Real leaders are strong, decisive, and inspiring. More often than not they are reasonable people – usually mild of speech and manner. They don’t go around bleep-bleeping things, and they waste no energy on histrionics and posturing. Samson didn’t go around talking about kicking butt. He picked up that jawbone and did some serious damage when it was called for. But Mr. Obama looks, for all the world, like an actor trying to look strong and leader-like – like a guy sent over from Central Casting to fill a role. In sports, his tough-guy approach is called “talkin’ trash.” Real players know that it is no substitute for being able to hit a curve-ball or run through the 5-hole behind a blocker. Nobody wins by talkin’ trash.

Had he been a true leader, Mr. Obama could have said something like this (about the oil-spill crisis):

“I’m upset about the ongoing oil-spill, as all Americans surely are. It’s tempting to try to find someone to blame or kick around. I could easily do that from this office, but it won’t really do anything to stop the oil – in fact it might keep us from stopping it, if we force BP and others to go on defense instead of going after the problem, full tilt. What I can do from here is make sure that all possible resources are brought to bear on the situation. We are doing that, to the best of our ability, but I will admit that we didn’t comprehend the scope of the problem at the very start. Beyond doing what we can, we need to trust the intelligence and skill of the people who know how to deal with such problems. And, frankly, we need to trust the Lord and keep a sense of proportion. This is a bad situation, but it isn’t the 9-11 attack or an atomic bomb. Oil is messy and it’s a little ugly when it washes up on beaches, but it’s a vital commodity for our country. We can’t just stop drilling, and those who think we can need to understand that it’s not possible. We’ll get the leak stopped and we’ll get everything cleaned up, but it will take some time. I’d like to suggest that we all take a deep breath, avoid saying stupid and unproductive things, and work together on this. We can fix it, and we will.”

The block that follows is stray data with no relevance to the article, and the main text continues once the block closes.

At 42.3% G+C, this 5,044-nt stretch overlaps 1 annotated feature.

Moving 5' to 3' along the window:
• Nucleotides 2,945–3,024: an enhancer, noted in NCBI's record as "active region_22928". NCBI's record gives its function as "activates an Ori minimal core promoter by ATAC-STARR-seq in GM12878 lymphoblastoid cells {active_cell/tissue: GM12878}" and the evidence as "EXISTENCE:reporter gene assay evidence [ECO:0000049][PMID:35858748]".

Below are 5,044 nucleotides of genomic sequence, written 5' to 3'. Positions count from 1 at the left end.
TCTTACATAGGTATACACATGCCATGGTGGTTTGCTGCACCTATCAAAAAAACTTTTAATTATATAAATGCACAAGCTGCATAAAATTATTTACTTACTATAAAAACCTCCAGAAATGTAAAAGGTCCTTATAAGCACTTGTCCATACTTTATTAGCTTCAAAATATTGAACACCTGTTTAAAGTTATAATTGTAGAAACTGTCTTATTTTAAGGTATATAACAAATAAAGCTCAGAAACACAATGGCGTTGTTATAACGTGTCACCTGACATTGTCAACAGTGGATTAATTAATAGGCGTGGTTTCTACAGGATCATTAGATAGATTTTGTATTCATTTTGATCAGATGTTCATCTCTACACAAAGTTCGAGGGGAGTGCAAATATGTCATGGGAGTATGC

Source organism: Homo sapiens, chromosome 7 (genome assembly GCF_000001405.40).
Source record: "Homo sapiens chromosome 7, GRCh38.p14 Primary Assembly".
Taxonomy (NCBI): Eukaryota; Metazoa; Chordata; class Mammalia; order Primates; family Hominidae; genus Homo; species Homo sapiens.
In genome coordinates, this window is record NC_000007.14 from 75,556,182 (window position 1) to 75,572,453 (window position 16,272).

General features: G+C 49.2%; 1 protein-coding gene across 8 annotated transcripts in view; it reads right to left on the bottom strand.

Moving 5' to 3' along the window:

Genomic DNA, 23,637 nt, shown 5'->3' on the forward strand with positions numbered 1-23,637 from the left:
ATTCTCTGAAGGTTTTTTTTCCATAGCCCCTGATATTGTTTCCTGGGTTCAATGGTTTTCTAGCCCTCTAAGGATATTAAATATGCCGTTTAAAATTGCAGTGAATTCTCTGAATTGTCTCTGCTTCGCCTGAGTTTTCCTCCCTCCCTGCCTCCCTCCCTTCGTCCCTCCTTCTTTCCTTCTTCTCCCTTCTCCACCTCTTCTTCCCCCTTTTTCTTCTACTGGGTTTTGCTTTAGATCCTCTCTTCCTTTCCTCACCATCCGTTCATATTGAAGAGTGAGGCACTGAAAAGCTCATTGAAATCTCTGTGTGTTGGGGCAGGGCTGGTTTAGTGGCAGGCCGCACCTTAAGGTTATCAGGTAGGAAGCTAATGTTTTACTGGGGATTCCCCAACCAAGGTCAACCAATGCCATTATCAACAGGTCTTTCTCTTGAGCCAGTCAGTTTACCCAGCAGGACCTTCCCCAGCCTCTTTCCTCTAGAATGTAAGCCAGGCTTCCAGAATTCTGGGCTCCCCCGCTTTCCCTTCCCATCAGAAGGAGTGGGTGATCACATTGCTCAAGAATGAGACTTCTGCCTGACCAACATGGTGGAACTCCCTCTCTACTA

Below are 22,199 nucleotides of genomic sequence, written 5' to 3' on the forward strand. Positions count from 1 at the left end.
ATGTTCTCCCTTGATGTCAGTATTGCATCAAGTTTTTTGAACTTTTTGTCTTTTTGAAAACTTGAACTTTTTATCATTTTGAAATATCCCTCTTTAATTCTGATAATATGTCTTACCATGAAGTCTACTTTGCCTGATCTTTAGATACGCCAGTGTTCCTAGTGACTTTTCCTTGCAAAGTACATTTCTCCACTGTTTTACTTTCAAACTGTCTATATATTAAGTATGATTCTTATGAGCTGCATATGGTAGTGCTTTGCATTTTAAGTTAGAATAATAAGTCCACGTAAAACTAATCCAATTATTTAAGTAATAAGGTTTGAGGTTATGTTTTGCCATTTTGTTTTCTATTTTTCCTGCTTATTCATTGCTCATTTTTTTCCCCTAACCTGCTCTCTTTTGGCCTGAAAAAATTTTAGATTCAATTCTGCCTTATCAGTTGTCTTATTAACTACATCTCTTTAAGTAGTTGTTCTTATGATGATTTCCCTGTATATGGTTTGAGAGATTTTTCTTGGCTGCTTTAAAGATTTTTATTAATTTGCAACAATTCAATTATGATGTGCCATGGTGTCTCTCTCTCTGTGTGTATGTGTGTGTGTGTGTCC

We’ll know we have a real leader when the potty-talk stops and we start hearing words like this. I hope it will be soon. Pray that it is.